Asian stocks turned in a mixed performance on Wednesday as concerns about the prospect of a so-called hard Brexit persisted and data showed Japan's exports slipped for a 12th straight month in November, raising the risk of a contraction in the fourth quarter.
Chinese shares gave up early gains to end lower. The benchmark Shanghai Composite index slid 0.18 percent to 3,017.04 while Hong Kong's Hang Seng index finished 0.15 percent higher at 27,884.21.
China's central bank today reduced its 14-day reverse repurchase rate marginally after cutting the short-term 7-day repo rate a month ago.
The People's Bank of China also injected CNY 200 billion into the financial system via reverse repurchase agreements to meet liquidity demand.
Japanese shares ended lower on growth worries after official data showed the country's exports decreased for the 12th consecutive month in November.
Exports fell 7.9 percent on a yearly basis in November - slower than the 8.8 percent fall economists had expected. Exports to the United States decreased 12.9 percent while that to China were down 5.4 percent.
The Nikkei average dropped 0.55 percent to 23,934.43 while the broader Topix index closed half a percent lower at 1,738.40.
Shipping firm Kawasaki Kisen Kaisha lost 3.4 percent and drug maker Daiichi Sankyo slumped 5.6 percent, while Olympus, Nomura, Nippon Electric Glass and Hitachi rose 2-3 percent.
After the closing bell, Hitachi said it would sell its listed chemicals unit to electronic materials maker Showa Denko for 494 billion yen ($4.55 billion).
Isuzu Motors advanced 1.5 percent on reports that the automaker will cooperate with Sweden's Volvo AB on next-generation trucks.
Australian markets ended flat with a positive bias as banks fell on allegations of widespread misconduct. Banks ANZ, NAB and Westpac ended down between 0.2 percent and 0.7 percent.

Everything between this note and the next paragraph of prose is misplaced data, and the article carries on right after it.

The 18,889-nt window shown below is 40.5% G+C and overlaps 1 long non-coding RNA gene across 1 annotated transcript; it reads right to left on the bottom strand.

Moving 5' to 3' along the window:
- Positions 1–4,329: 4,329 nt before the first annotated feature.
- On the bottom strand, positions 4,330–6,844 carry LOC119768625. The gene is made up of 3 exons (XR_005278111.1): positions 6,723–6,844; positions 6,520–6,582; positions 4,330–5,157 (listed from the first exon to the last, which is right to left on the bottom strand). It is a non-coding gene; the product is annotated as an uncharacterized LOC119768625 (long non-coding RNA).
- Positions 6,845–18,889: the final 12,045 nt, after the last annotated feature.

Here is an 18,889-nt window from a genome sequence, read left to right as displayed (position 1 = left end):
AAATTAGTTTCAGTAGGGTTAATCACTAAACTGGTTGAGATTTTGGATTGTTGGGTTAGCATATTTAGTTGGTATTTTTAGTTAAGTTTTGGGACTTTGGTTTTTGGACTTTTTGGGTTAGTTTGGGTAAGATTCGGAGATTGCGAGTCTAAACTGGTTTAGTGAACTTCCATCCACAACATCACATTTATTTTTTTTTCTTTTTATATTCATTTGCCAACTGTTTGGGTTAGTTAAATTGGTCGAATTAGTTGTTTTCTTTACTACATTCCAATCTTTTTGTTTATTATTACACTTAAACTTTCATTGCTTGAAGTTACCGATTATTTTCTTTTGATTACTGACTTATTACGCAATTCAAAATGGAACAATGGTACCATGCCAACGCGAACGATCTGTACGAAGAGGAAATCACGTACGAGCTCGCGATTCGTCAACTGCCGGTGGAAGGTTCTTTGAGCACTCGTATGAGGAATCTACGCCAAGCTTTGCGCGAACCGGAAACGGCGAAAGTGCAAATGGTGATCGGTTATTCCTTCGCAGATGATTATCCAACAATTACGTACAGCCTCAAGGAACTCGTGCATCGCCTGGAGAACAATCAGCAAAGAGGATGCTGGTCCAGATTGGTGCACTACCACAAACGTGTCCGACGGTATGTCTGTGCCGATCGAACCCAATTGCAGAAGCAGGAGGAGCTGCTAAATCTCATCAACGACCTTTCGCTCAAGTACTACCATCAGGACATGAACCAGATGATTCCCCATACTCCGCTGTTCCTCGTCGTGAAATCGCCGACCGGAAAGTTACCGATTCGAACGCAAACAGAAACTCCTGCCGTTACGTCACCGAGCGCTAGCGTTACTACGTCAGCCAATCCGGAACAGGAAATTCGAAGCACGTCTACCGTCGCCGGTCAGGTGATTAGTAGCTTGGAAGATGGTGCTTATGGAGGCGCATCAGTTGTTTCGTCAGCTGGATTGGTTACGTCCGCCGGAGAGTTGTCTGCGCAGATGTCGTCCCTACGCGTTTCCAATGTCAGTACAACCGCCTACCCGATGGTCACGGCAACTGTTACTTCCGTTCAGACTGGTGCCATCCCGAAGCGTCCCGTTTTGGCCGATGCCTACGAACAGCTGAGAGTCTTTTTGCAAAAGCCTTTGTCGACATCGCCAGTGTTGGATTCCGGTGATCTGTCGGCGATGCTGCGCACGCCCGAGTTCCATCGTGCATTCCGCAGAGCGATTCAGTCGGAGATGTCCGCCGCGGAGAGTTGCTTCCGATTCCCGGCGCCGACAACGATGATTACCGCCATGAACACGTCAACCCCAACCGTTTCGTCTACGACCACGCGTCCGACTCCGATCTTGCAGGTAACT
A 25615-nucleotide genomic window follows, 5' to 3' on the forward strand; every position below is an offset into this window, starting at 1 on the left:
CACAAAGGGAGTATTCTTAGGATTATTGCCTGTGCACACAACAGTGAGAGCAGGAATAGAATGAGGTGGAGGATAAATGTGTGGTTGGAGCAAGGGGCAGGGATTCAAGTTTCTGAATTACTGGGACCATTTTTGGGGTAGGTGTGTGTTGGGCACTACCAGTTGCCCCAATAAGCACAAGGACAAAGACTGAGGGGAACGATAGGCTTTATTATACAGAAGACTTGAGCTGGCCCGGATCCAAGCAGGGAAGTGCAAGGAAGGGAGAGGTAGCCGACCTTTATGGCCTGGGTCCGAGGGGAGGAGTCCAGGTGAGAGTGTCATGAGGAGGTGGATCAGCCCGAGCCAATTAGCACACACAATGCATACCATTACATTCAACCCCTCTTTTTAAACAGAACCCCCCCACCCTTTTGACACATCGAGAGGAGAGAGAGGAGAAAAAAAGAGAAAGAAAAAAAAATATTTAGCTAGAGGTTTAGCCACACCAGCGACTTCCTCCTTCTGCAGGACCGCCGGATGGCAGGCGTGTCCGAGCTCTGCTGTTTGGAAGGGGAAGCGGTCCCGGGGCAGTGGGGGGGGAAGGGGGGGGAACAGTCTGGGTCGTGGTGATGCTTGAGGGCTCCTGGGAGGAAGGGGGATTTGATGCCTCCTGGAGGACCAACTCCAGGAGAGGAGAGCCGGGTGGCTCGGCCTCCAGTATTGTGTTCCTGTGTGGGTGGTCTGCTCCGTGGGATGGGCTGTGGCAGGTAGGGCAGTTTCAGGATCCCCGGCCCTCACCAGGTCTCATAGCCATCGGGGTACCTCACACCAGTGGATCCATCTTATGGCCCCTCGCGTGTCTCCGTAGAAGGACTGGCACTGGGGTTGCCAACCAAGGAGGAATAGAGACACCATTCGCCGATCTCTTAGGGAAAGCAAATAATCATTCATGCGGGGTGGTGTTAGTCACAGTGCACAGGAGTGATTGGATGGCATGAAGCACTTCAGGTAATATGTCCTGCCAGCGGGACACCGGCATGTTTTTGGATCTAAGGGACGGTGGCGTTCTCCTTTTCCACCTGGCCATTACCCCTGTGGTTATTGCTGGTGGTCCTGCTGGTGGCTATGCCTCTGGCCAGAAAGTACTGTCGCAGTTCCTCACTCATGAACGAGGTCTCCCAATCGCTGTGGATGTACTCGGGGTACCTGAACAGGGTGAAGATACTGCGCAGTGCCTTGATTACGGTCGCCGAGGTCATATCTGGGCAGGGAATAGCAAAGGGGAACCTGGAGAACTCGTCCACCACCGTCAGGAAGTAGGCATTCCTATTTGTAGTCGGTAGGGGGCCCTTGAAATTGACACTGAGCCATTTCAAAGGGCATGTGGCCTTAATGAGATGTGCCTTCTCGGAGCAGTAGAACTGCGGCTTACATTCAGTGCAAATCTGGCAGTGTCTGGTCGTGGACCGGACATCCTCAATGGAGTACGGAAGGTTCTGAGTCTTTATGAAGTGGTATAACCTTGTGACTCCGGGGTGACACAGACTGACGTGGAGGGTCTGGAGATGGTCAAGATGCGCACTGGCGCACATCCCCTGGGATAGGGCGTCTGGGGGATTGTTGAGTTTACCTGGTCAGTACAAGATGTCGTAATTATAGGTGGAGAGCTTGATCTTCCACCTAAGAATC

QBE Insurance Group dropped 1.1 percent after the insurer flagged higher claims payout for its North American crop business, citing adverse weather conditions.
Origin Energy, Oil Search and Santos climbed 1-3 percent as oil prices hovered near three-month highs on hopes that the U.S.-China trade deal would bolster demand in 2020.
Healthcare stocks also gained ground, with CSL and Cochlear rising 0.8 percent and 1.9 percent, respectively. Mining heavyweights BHP and Rio Tinto shed 0.4 percent and 1 percent, respectively after a fall in iron ore prices.
Seven West Media shares tumbled 2.9 percent after the Australian Competition and Consumer Commission announced it would not oppose Prime Media's acquisition by Seven.
Seoul stocks succumbed to profit taking after reaching a seven-month high in the previous session. The benchmark Kospi finished marginally lower at 2,194.76 after a choppy session. Buying was seen in the automobile sector, with Hyundai Motor rising 0.8 percent and its affiliate Kia Motors adding 1.3 percent.
New Zealand shares rose notably, with the benchmark S&P/NZX 50 index ending up 68.72 points, or 0.61 percent, at 11,329.56. Kathmandu Holdings and Oceania Healthcare both rose around 3 percent.
New Zealand posted a current account deficit of NZ$6.35 billion in the third quarter of 2019, Statistics New Zealand said today. That missed expectations for a deficit of NZ$6.318 billion following the NZ$1.106 billion shortfall in the three months prior.
U.S. stocks extended their winning streak to reach fresh record closing highs overnight as investors cheered encouraging data on home construction, industrial production and job openings.
The S&P 500 inched up marginally to log its fifth gain in a row while the Dow Jones Industrial Average and the Nasdaq Composite index rose around 0.1 percent.